Twisted Teabagger Clive Bundy Let Cows Graze On Highway, Causing Horrific Accident, Blames Government →

holygoddamnshitballs:

At 1:15 am on April 14, Danielle Beck and her boyfriend, Mathew Zanatta, were driving on Nevada route 1-15, heading north at 75 miles per hour. Zanatta, who was driving the car, suddenly realized that there were cows standing in both lanes of the road ahead of him. He…

america-wakiewakie:

How Many Women are in Prison for Defending Themselves Against Domestic Violence? | Bitch Magazine 
Marissa Alexander was sentenced to prison after firing a warning shot to protect herself from her abusive husband.
Last week, domestic violence was front-page news in America as the video of Baltimore Ravens player Ray Rice beating his partner circulated online. Sunday morning news shows interviewed domestic violence survivors, social workers at domestic violence agencies, and even police chiefs about their departments’ policies around domestic violence calls.
But in all this discussion about the realities of domestic violence, one perspective was clearly left out: the people who are imprisoned for defending themselves against abusers. Where are the stories about how the legal system often punishes abuse survivors for defending themselves, usually after the legal system itself failed to ensure their safety?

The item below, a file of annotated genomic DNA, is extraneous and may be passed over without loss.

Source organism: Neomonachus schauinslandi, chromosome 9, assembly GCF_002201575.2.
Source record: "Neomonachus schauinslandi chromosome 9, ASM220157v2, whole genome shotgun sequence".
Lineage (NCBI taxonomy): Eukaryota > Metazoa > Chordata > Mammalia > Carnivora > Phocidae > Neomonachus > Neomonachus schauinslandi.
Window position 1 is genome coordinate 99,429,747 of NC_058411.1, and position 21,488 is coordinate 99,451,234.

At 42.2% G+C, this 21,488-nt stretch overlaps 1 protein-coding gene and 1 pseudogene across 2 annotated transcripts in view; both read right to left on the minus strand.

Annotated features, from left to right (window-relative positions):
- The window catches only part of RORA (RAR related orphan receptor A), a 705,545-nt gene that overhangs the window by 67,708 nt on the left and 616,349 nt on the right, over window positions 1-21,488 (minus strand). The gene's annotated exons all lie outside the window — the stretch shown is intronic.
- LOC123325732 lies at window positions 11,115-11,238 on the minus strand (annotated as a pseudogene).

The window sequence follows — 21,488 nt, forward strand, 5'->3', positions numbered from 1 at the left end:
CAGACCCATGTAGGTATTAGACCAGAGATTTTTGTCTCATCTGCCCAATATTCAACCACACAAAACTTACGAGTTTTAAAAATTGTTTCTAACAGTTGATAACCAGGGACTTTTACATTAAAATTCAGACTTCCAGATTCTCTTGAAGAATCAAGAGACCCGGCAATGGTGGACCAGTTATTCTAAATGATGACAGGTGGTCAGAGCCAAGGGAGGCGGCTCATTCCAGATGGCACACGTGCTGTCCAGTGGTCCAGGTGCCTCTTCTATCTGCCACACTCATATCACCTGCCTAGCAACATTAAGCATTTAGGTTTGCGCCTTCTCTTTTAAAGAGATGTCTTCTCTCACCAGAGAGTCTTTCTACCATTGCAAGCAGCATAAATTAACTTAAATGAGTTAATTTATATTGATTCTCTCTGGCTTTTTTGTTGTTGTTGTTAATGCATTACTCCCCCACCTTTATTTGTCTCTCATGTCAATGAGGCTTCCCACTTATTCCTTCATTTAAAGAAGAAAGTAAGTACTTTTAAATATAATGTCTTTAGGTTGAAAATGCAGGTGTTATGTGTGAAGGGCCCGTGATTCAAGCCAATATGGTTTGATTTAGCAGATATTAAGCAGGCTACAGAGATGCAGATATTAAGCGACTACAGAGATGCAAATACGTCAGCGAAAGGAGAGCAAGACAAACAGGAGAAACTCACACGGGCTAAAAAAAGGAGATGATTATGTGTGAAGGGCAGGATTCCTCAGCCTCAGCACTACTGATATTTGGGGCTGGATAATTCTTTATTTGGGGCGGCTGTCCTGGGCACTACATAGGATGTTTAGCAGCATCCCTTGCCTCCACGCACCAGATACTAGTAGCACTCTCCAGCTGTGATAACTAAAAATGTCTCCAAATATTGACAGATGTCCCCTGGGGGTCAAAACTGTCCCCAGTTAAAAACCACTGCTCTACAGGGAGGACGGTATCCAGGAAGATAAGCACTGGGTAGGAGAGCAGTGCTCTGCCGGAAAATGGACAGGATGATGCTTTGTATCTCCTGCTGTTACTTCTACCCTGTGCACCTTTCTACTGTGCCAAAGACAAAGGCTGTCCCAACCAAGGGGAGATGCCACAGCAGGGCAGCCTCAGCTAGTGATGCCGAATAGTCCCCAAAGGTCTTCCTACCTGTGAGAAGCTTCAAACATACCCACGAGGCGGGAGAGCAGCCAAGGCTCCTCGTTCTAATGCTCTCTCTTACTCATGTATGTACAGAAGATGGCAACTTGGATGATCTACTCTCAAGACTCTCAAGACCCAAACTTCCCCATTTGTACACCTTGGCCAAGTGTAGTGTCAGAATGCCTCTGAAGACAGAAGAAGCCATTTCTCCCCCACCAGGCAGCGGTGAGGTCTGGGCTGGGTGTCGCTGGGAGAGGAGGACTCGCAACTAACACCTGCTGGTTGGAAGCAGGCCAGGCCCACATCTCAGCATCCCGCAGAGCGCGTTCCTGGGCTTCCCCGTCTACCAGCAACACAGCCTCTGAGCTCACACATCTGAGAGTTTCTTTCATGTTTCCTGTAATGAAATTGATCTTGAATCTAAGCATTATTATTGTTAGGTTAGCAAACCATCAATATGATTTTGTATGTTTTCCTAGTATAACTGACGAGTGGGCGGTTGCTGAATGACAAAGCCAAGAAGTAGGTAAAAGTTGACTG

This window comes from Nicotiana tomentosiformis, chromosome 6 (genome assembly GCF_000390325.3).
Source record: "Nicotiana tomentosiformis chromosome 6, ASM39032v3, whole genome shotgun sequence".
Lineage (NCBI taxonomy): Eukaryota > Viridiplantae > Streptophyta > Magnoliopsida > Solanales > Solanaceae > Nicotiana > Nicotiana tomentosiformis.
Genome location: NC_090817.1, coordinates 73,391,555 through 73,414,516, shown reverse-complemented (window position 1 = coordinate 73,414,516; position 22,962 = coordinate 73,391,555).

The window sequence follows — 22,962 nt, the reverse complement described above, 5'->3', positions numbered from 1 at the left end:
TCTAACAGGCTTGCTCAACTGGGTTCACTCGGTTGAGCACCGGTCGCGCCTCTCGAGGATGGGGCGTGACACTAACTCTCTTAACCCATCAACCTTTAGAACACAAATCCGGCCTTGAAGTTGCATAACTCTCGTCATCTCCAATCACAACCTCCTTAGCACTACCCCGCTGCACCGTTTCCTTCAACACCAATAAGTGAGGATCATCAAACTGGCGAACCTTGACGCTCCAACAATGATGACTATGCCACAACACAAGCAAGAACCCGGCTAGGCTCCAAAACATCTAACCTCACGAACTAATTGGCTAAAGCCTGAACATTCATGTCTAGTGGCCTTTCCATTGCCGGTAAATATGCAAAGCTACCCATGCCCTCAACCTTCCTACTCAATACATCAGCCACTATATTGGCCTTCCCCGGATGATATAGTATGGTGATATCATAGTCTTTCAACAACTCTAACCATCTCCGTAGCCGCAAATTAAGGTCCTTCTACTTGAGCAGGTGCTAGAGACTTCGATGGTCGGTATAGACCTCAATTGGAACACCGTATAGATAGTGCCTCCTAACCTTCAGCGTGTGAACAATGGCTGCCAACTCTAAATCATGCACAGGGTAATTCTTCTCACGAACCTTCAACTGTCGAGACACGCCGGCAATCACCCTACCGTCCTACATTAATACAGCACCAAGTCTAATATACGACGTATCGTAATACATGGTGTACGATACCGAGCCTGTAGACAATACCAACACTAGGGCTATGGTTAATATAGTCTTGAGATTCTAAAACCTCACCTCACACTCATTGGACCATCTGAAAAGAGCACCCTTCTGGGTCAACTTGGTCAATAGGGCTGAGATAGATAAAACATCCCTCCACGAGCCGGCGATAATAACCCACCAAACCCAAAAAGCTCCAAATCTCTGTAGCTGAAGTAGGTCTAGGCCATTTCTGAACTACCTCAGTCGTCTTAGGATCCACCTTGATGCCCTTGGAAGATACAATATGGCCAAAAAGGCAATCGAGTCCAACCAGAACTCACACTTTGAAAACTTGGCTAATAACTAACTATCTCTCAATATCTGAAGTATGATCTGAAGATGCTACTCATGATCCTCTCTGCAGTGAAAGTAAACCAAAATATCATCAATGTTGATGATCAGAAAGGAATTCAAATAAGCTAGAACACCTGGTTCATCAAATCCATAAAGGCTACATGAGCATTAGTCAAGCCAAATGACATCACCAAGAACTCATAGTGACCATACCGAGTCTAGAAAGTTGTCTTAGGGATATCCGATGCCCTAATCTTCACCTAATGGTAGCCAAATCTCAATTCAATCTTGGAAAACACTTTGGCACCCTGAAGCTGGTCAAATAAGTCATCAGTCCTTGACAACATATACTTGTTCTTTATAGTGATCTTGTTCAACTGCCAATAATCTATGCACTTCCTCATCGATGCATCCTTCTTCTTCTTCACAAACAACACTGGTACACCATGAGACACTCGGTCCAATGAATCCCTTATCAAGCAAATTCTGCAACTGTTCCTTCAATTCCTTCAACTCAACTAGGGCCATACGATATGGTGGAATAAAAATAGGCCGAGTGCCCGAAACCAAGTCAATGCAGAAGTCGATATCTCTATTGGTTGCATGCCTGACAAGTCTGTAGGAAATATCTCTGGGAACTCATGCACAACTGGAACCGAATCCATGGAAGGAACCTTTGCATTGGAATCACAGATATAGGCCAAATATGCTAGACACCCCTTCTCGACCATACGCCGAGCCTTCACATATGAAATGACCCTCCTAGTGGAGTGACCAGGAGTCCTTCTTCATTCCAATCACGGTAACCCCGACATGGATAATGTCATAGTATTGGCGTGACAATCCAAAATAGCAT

Many readers already know the name Marissa Alexander, the Florida mother of three who was arrested for firing a warning shot to dissuade her abusive husband from assaulting her. In 2012, Alexander was found guilty of aggravated assault and was given a 20 year sentence. Her sentencing coincided with the shooting of 17-year-old Trayvon Martin, drawing wider public attention than she might have received otherwise. People across the country rallied to her defense, organizing fundraisers and teach-ins and bringing media attention to the injustice of her case. Alexander appealed her case and was granted a new trial, which is scheduled to start in December 2014. The prosecutor has said that, this time, she will seek a sixty-year sentence for Alexander if she is convicted again.